Another milestone has been reached in the realm of quantum computing, with a Canadian company reporting that they have run a complex benchmarking problem through their new equipment that produced a solution that would have taken a conventional supercomputer 9,000 years to complete in a mere 36 millionths of a
In a paper briefly published on a NASA server in mid-September, Google detailed the outcome of a computer experiment wherein a quantum computer solved a computational problem that would otherwise have been practically impossible for a traditional supercomputer to have performed, and in doing so having achieved a milestone known
An international team of researchers has definitively proven that quantum computers can hold a significant computational advantage over classical semiconductor-based computers.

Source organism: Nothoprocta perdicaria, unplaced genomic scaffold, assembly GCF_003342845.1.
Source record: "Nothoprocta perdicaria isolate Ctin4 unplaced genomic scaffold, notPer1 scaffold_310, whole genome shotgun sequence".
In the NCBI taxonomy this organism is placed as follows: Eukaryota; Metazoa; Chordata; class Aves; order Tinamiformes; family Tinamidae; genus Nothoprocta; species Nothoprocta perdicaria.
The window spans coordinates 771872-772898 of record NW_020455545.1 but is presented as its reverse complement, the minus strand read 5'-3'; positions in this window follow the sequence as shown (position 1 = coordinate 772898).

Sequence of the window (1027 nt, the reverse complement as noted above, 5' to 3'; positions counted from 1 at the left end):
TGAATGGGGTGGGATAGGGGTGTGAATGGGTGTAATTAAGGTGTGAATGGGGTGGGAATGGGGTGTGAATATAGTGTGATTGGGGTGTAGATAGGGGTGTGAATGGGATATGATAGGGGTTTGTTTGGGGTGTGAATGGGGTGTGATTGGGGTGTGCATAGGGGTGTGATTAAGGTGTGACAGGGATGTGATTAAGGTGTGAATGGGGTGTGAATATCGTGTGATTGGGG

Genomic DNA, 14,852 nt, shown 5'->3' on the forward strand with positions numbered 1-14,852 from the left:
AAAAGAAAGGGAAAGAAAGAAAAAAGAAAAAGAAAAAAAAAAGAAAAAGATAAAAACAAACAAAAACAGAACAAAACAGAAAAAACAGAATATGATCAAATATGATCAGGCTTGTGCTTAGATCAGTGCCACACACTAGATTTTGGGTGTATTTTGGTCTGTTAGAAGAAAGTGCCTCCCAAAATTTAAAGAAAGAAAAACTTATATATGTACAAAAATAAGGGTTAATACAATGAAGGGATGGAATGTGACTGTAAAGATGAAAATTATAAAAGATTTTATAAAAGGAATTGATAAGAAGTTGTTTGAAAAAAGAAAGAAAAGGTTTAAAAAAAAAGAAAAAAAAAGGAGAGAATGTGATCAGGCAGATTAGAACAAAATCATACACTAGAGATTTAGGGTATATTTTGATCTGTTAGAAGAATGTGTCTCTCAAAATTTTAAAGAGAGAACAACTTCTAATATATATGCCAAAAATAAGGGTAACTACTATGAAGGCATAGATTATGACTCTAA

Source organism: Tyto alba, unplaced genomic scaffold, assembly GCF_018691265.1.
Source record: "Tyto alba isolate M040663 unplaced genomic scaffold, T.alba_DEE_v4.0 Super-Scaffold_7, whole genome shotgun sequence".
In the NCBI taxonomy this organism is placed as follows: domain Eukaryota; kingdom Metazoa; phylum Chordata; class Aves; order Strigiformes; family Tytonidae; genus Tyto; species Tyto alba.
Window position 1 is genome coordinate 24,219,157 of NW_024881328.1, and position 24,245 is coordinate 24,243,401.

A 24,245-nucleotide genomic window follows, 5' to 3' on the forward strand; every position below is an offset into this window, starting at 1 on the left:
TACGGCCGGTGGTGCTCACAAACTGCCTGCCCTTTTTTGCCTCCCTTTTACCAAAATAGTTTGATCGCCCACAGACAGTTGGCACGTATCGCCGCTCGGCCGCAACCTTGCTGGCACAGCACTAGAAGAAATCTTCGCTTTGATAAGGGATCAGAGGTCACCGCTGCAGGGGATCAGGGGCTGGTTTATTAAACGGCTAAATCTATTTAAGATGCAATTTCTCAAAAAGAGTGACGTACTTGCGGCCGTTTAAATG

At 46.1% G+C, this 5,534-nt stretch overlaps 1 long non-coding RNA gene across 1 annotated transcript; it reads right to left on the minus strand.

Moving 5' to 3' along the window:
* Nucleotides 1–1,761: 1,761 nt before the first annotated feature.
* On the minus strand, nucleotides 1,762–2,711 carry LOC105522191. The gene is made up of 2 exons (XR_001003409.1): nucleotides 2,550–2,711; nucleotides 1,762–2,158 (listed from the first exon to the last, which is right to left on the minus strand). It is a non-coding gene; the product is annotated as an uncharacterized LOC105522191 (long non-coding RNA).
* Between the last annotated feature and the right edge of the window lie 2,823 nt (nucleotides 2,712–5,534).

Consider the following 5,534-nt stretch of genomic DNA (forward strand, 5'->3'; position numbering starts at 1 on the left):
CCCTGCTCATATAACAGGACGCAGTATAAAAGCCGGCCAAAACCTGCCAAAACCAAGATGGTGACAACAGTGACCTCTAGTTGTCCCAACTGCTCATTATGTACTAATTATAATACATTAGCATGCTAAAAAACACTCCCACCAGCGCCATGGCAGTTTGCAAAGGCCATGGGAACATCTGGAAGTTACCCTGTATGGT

Although quantum computing elements have been available in D-Wave Systems‘ series of computers for over a decade, there has been a great deal of controversy over whether or not the performance increases demonstrated by these computers are actually due to quantum processes, and not simply efficiencies hidden in the computer’s code or hardware.
Quantum computing’s elusive promise has always been computing power that approaches the infinite, and machines that are not just as intelligent as human beings, but far smarter. But building a computer that takes advantage of quantum indeterminacy has been difficult–until now.
A Canadian startup company is currently marketing a viable quantum computer system, aimed at solving complex problems for researchers.